Eli Whitney : An American inventor best known for inventing the cotton gin. Transportation: Roads, Canals, and Railroads In the nineteenth century, the construction of roads, rails, and canals dramatically improved national mobility. Learning Objectives Describe the revolution in transportation in the nineteenth century and its contribution to economic growth.
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Key Takeaways Key Points During the first quarter of the nineteenth century, the federal government, state governments, and private investors directed significant resources to the transportation sector. The National Road, or Cumberland Road, was the first highway built by the federal government. The development of the Erie Canal, extending from New York State to the Great Lakes, cut the costs of freight transport by 95 percent and contributed greatly to the wealth and stature of New York City.
Though canals offered tremendous advantages over land shipment, they could not compete with the efficiency and flexibility of the railroad.
With improved methods of transportation came the concept of Manifest Destiny; land developers, railroad magnates, and other investors capitalized on westward settlement into American Indian land. Baltimore and Ohio Railroad : One of the oldest rail lines in the United States and the first common carrier rail line. National Road : The first major improved highway in the United States to be built by the federal government.
Factories, Working Women, and Wage Labor Industrialization in the United States was marked by a growth in factories and an implementation of wage labor, as well as by an increase in the number of working women and deskilled workers. Learning Objectives Describe the early years of industrialization in the American Northeast. Key Takeaways Key Points Beginning with the textile industry, wage labor began to replace family labor and apprenticeship as the dominant form of labor in the United States. Young women were the primary labor force in the textile industry, though children often were employed in mills, too.
Census Bureau has projected that non-Hispanic whites will make up less than 50 percent of the population by , a change that almost certainly will recast American race relations and the role and status of white Americans, who have long been a comfortable majority.
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This is a conversation already exploding across the country as some white Americans, in online forums and protests over the removal of Confederate monuments, react anxiously and angrily to a sense that their way of life is under threat. Those are the stories that grab headlines and trigger social media showdowns.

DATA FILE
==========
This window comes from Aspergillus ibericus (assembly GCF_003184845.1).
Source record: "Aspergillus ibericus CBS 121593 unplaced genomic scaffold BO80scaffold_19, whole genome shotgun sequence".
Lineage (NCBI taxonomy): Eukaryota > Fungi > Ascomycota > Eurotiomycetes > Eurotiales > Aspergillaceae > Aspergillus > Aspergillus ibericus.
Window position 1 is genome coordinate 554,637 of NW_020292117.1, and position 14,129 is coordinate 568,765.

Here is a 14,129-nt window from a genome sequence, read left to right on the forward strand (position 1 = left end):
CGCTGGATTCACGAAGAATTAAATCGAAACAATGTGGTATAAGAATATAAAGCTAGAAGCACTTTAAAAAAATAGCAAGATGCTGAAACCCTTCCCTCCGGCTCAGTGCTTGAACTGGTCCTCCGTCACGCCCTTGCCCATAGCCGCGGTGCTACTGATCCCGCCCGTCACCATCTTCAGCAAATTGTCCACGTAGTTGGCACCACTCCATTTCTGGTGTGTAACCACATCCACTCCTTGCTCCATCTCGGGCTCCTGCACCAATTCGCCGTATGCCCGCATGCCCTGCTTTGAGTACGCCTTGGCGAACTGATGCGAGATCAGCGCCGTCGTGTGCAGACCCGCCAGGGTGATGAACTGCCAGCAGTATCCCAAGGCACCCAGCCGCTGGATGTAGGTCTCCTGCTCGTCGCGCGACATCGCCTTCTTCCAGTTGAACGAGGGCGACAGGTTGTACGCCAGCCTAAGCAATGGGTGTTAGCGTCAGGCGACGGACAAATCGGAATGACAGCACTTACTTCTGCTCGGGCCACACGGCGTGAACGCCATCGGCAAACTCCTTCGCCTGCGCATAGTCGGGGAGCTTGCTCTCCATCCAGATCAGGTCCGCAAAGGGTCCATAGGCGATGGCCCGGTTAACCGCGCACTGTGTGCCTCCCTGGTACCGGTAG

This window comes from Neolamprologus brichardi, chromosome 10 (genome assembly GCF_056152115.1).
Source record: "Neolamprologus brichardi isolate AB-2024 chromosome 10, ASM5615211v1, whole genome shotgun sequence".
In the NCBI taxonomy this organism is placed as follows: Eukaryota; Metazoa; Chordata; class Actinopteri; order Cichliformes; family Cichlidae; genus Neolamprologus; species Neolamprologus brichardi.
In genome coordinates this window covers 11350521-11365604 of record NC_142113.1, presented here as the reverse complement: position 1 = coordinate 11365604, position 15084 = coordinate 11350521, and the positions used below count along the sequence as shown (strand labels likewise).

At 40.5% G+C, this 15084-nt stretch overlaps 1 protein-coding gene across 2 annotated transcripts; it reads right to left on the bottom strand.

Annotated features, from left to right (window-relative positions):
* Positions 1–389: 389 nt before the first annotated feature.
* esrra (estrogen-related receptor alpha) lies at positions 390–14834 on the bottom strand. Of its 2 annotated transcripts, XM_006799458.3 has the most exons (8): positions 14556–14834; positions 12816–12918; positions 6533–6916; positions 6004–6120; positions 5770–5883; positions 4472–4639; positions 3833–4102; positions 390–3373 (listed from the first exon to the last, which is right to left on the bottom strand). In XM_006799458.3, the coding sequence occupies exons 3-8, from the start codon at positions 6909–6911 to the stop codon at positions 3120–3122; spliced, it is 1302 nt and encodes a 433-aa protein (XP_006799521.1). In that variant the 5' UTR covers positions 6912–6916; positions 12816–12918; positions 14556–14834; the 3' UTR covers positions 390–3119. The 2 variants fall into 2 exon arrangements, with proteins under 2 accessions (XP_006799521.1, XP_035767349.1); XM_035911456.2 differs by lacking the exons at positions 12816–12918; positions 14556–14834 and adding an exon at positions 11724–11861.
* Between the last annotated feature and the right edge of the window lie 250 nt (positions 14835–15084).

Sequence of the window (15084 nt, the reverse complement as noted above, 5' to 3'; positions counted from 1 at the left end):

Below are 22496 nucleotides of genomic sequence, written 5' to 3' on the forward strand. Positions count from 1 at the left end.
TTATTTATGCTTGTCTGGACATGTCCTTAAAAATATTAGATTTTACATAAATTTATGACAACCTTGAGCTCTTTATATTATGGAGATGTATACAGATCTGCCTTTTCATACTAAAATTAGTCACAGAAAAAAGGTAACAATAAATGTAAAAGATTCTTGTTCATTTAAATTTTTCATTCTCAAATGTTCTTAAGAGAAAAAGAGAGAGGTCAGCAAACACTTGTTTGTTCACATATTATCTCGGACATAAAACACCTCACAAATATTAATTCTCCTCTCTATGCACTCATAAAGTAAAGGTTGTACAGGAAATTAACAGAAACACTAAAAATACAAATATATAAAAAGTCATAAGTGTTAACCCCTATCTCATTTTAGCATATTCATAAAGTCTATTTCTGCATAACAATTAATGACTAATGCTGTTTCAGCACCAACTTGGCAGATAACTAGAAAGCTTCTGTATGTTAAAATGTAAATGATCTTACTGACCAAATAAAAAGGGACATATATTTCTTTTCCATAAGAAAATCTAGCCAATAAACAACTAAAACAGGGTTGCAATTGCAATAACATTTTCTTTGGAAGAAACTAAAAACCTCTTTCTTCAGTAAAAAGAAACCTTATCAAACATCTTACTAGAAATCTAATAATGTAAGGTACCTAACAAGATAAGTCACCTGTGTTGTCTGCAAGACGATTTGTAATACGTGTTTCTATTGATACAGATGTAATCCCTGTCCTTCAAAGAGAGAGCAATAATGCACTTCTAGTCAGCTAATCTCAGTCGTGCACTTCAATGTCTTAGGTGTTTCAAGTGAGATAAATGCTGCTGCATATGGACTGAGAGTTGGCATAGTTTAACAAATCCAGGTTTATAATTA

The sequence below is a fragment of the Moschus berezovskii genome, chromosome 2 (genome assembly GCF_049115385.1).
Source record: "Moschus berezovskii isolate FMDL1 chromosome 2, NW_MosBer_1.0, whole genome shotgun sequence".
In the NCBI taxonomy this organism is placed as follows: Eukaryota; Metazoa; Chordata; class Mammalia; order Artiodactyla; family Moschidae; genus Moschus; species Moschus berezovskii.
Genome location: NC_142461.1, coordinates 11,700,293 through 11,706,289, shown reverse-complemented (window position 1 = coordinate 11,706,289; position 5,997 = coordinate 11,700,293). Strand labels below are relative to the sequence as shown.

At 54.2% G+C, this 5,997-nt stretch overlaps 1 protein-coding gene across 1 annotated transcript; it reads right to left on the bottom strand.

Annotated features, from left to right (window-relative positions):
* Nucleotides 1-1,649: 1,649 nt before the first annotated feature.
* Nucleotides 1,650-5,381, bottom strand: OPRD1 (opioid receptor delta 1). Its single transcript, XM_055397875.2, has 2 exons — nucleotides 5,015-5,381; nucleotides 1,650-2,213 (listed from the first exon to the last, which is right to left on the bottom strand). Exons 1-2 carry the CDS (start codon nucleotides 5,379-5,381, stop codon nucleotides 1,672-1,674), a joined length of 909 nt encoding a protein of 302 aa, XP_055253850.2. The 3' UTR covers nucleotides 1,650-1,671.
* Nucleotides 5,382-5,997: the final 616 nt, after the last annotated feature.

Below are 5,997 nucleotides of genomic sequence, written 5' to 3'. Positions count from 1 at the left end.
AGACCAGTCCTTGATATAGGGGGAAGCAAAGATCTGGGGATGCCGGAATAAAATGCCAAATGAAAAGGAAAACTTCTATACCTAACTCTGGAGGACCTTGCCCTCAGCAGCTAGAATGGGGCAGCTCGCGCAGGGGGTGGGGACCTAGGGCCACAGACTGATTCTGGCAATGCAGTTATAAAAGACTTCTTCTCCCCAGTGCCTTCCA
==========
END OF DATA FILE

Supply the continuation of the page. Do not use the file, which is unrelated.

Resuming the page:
For decades, examining race in America meant focusing on the advancement and struggles of people of color. Under this framework, being white was simply the default. In a period bookended by the presidential elections of Barack Obama and Donald Trump, the question of what it means to be white in America has increasingly taken center stage. On several fronts, there is growing evidence that race is no longer a spectator sport for white Americans: The growth of whiteness studies courses on college campuses.
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Battles over immigration and affirmative action. The debate over the history and symbols of the Confederacy. The protests in Charlottesville, Virginia, last August likely will be remembered as a moment when hate groups, wearing polo shirts and khakis, stepped out of the shadows. But matters of race are complicated, and academics and researchers who closely chart the fractious history of race relations in this country note that the Charlottesville demonstrations—though widely pilloried—also punctuate an issue that animates everything from politics to job prospects and even the world of professional sports: the fear of displacement in an era of rapid change.
Just over 10 years ago, Hazleton was thrust into the national spotlight when the mayor, now U. It set steep penalties for those who hire or rent to undocumented immigrants. It was accompanied by an ordinance that sought to make English the official language of Hazleton.
The laws were introduced amid rising cultural tension in the community, which was seeing an influx of Latinos, many moving from New York and New Jersey. Federal courts ruled the ordinance was preempted by U. But the episode still reverberates, says Jamie Longazel, a professor at John Jay College of Criminal Justice in New York City who grew up in Hazleton and has done extensive research on the demographic changes in his hometown. The city reasserted its identity as white. His research found repeated themes. Did that many people really witness a Latino family at the grocery store using food stamps to buy seafood and steak, or did the stories spiral forward on their own weight, embraced and repeated as personal observation?
And why did so few people in his research reference the new residents who were paying taxes, going to church twice a week, buying sedans on Airport Road, and opening businesses that percolate all up and down North Wyoming Street? Hazleton now looks, sounds, smells, and feels transformed. Over and over you hear longtime residents say they feel like strangers on their home turf.
Yale, the coffee shop owner, has watched most of her classmates from Bishop Hafey High School leave Hazleton, mainly for better job prospects. She opted to stay and opened her gourmet coffee shop, called the Abbey, with its gleaming red espresso machine and its home-style meals. Yale pulled out of Funfest years ago. The irony is evident to Yale. Her grandfather came to Hazleton from Italy in the early s and became an insurance agent and Americanized his name from Yuele to Yale.